[00:03.00]Listen to part of a lecture in an art class.
[00:06.00]Professor:This week you are going to be studying something new, a painting in still-life. [00:10.70]First I want to give you a little background that might be helpful when you start working. [00:16.00]We spend a lot of time on portrays in this class and moving from painting people to painting objects, might feel like a big shift.[00:25.00] But I think it’s important for you to understand that you could pack just as much life and vibrancy and excitement into a painting of a bowl of fruit as you can into something more dynamic.
[00:37.00]And, you know, still-lives don’t just need to be straightforward representations. [00:42.70]A lot of still-life painters really use the simplicity of the style to send a message or tell a story, even portrays sometimes include elements of still-life paintings. [00:55.10]For example, in a portray, there might be a map, hanging on the wall.[00:59.80] Or there might be some books on the table next to the subject. [01:03.20] These objects tell you something about the subject like maybe that person was well-educated.
[01:09.50] A big part of still-life painting is the use of those kinds of symbols. [01:14.80]The objects you include can provide more contacts than help convey your message. [01:20.50] I’d also like to show everyone an example of still-life that we can talk about a little and use to get some inspiration.
[01:28.50]This is by James Peale, one of the true masters of the art of still-life.[01:34.50]This piece is called Still-life, bowls, some apples and vegetables. [01:39.70]And it’s a really, really great example of what I’m going to be looking forward in your painting.
[01:45.50]Now, Peale did his work in the early 19th century. [01:49.44]And painters of that period approached still-life painting from a scientific perspective. [01:55.30]Let’s look at this painting to help you understand what I mean. [01:58.66]See the red tomatoes in the foreground and how vibrant that color is? [02:03.60]And if you look at the large heads of cabbage farther back, every detail, every crinkle in each leaf, all the fruits, are so precise. [02:13.60]They are almost like a sketch you’d see in a field guide. [02:16.80]Peale and other painters of this era used still-life painting as a way of exploring the natural world and satisfying their curiosity about nature.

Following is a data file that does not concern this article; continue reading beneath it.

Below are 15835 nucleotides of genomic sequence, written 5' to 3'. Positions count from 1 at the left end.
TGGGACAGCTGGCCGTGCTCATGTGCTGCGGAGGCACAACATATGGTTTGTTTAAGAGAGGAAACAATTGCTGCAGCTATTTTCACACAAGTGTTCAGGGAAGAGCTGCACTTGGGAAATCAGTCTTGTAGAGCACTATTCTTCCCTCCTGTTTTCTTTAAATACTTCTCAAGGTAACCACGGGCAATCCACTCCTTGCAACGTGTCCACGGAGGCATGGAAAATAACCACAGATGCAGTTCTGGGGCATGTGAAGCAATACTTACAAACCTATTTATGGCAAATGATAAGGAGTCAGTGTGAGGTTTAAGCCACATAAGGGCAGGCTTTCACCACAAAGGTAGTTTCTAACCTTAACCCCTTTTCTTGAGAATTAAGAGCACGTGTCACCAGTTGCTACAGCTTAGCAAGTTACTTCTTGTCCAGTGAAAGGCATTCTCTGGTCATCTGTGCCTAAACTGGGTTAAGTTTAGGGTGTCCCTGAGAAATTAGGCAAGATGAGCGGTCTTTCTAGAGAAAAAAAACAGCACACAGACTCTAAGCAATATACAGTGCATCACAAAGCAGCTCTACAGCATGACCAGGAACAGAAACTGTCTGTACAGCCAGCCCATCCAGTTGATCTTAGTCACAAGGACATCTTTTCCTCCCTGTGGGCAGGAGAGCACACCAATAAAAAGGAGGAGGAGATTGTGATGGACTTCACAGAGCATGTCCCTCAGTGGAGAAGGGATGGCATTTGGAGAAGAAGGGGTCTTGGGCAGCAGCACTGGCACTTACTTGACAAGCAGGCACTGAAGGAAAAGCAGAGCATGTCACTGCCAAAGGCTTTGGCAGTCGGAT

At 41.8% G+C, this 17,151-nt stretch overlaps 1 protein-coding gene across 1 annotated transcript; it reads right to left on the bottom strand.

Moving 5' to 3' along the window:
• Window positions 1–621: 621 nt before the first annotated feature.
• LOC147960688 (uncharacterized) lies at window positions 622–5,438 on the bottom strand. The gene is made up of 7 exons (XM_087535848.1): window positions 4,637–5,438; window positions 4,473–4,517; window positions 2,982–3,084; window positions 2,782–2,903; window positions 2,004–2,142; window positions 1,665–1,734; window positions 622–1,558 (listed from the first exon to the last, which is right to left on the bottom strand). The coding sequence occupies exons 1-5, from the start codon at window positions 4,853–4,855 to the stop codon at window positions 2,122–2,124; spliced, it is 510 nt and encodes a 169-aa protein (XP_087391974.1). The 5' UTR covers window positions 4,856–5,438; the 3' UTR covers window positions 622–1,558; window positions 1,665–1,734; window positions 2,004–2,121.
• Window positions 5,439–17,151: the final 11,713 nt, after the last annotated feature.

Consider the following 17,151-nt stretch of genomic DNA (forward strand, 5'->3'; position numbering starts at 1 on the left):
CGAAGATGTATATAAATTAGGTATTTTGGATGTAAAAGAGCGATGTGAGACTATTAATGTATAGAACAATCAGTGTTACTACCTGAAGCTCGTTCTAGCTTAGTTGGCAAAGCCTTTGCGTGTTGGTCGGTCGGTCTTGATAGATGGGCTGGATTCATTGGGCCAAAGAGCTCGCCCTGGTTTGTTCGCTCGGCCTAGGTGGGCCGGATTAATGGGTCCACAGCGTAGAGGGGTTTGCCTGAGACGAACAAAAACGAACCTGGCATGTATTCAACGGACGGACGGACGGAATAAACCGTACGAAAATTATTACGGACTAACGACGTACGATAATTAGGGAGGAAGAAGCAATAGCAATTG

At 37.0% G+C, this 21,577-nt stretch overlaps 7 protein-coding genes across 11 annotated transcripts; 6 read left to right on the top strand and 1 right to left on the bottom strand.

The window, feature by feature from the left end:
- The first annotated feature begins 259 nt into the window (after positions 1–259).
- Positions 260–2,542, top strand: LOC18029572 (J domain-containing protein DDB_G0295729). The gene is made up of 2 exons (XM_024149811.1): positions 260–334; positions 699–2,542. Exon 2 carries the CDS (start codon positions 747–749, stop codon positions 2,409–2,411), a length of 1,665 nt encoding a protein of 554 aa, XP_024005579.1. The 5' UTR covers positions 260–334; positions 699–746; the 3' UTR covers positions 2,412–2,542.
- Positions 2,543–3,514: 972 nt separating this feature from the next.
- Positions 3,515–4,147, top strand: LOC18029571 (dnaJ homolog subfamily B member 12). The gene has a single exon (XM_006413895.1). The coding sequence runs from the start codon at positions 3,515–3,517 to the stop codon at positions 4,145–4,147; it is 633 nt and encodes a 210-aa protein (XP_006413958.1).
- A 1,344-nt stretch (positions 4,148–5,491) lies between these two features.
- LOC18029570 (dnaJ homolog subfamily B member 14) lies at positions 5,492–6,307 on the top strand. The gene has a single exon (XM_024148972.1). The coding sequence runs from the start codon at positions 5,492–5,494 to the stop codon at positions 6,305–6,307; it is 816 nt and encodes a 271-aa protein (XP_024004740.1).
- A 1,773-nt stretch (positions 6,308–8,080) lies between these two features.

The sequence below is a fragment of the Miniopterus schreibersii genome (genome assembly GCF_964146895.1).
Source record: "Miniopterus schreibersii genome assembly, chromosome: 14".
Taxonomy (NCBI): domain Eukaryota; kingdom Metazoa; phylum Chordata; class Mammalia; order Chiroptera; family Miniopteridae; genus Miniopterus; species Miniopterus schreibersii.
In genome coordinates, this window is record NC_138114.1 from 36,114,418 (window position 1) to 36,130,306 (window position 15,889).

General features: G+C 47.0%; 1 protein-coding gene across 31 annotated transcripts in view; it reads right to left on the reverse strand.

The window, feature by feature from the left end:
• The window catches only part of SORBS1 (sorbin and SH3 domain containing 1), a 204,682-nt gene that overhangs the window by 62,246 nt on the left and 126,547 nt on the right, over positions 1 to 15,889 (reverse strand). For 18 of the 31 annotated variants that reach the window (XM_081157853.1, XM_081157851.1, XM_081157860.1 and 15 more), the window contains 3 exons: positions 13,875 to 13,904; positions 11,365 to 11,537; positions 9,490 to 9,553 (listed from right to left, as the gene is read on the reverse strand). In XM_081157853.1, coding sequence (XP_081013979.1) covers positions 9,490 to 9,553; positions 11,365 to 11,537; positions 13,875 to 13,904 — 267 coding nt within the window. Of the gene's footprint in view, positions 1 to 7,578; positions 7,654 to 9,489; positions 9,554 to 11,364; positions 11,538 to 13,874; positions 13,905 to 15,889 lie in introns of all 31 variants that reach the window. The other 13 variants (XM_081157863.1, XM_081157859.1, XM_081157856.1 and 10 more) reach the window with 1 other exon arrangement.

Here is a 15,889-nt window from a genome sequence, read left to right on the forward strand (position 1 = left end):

[02:28.60]So now we can take some time to discuss a little more of… more about the… the actual process of still-life painting. [02:38.00]Now, before you paint a single stroke, you’ve got to plan the composition of your painting. [02:44.00]You know, the arrangement of the objects to make sure everything is set up the way you wanted. [02:49.30] I remember a still-life piece I painted when I was in university. [02:53.80]It was vegetables I think and I had created sketches of the setting. [02:58.20]But then I realized the arrangement of the vegetables in a basket just, just didn’t look right. [03:05.10]So I had to start over. [03:06.70]So I can say from experience it’s really important to make sure your arrangement is just right before you even start painting.
[03:14.60]Now, what are some ways to make sure the composition of your painting is the way you want it to be? [03:21.00]Well, it’s important in the still-life to make sure you’re not overdoing the amount of positive space, the amount of stuff in your piece. [03:30.70]The still-life really is not just about the subject matter.[03:35.30] If you make a really cluttered composition, with too much going on, it can throw off your painting. [03:41.60] That’s something you notice in the James Peale painting. [03:45.30] Notice how it really… you know it makes great use of negative space, you can see how he sort of embraces those little empty spots on the table. [03:47.70]And that adds a really nice sense of balance.
[04:01.20]Also, try to make your still-life look natural. [04:04.80]If it looks contrived and if it’s obvious a person deliberately arranged everything, it takes away from the simplicity and the natural feel of the work. [04:14.70]Basically the best still-life paintings are the ones where the objects don’t look arranged for the painting at all, but that those tomatoes are near that cabbage on a table by accident.